Policy analysis is the disciplined argument about the impact of proposed or existing government policy. Policy analysis can be aimed at providing advice to members of the community, groups, business etc about the effects of an existing or proposed policy.
Policy advice, on the other hand, is the information and recommendations given to decision-makers in government to assist in the making of a policy decision. It is usually aimed at a specific decision that could be taken. Policy advice is not merely information, but is provided in the knowledge that a decision-maker is or may need to consider a problem and potential policy responses.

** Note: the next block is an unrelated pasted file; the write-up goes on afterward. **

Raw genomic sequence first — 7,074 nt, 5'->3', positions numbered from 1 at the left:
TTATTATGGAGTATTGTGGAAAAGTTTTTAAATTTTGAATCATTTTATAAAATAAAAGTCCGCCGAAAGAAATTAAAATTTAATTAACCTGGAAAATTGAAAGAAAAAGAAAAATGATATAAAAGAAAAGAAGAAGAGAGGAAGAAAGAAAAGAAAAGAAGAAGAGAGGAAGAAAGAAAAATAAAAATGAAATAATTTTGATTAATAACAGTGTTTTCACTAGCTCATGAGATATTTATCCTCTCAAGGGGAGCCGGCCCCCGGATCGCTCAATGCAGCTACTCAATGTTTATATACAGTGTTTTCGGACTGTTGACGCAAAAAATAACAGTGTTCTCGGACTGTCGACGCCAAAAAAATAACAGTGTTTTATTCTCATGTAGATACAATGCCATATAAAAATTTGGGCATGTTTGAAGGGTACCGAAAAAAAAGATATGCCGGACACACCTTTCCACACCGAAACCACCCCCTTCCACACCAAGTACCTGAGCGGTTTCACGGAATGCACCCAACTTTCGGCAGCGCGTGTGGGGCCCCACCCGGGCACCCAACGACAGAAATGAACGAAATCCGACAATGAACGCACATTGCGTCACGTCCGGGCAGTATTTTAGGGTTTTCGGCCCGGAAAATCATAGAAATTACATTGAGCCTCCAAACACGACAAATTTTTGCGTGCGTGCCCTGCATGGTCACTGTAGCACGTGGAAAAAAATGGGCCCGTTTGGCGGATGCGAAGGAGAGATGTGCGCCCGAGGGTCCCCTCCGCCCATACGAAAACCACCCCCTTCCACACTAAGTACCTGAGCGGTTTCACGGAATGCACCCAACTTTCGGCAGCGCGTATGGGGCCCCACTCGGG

Policy advice comes from a variety of sources: advisors, public servants, lobbyists, policy entrepreneurs, business and industry organisations (business and business groups), quasi-independent tribunals/panels, independent think-tanks, experts and expert panels, community groups and other non-government organisations, government colleagues, other jurisdictions, informal (eg in the pub or taxi) and constituent.
Public servants privilege their own policy advice over advice provided externally. This is because it is viewed as being formal advice which follows a defined process and form, it synthesises advice from other sources (if available), but beyond that it is viewed as one of the most important roles, perhaps the most important role, the public service plays in policy development (followed closely by implementation) and is a core function of the public service. The relevance of its advice provides justification for its ongoing role in the policy process.